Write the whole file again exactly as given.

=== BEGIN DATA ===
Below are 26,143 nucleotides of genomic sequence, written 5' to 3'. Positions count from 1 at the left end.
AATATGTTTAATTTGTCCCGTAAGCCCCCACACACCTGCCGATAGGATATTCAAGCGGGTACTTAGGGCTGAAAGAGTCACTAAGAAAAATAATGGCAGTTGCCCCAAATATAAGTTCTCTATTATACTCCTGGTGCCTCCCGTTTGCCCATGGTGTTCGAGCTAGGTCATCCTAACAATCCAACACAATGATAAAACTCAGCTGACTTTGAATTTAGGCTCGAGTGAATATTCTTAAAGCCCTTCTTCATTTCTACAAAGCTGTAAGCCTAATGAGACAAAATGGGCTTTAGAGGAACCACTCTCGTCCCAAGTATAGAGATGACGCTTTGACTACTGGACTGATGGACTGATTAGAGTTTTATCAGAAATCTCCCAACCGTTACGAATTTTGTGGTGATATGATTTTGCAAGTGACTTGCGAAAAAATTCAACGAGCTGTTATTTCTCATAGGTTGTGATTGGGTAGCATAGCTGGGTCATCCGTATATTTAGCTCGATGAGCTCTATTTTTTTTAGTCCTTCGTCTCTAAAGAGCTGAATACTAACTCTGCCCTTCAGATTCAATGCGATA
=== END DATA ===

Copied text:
Below are 26,143 nucleotides of genomic sequence, written 5' to 3'. Positions count from 1 at the left end.
AATATGTTTAATTTGTCCCGTAAGCCCCCACACACCTGCCGATAGGATATTCAAGCGGGTACTTAGGGCTGAAAGAGTCACTAAGAAAAATAATGGCAGTTGCCCCAAATATAAGTTCTCTATTATACTCCTGGTGCCTCCCGTTTGCCCATGGTGTTCGAGCTAGGTCATCCTAACAATCCAACACAATGATAAAACTCAGCTGACTTTGAATTTAGGCTCGAGTGAATATTCTTAAAGCCCTTCTTCATTTCTACAAAGCTGTAAGCCTAATGAGACAAAATGGGCTTTAGAGGAACCACTCTCGTCCCAAGTATAGAGATGACGCTTTGACTACTGGACTGATGGACTGATTAGAGTTTTATCAGAAATCTCCCAACCGTTACGAATTTTGTGGTGATATGATTTTGCAAGTGACTTGCGAAAAAATTCAACGAGCTGTTATTTCTCATAGGTTGTGATTGGGTAGCATAGCTGGGTCATCCGTATATTTAGCTCGATGAGCTCTATTTTTTTTAGTCCTTCGTCTCTAAAGAGCTGAATACTAACTCTGCCCTTCAGATTCAATGCGATA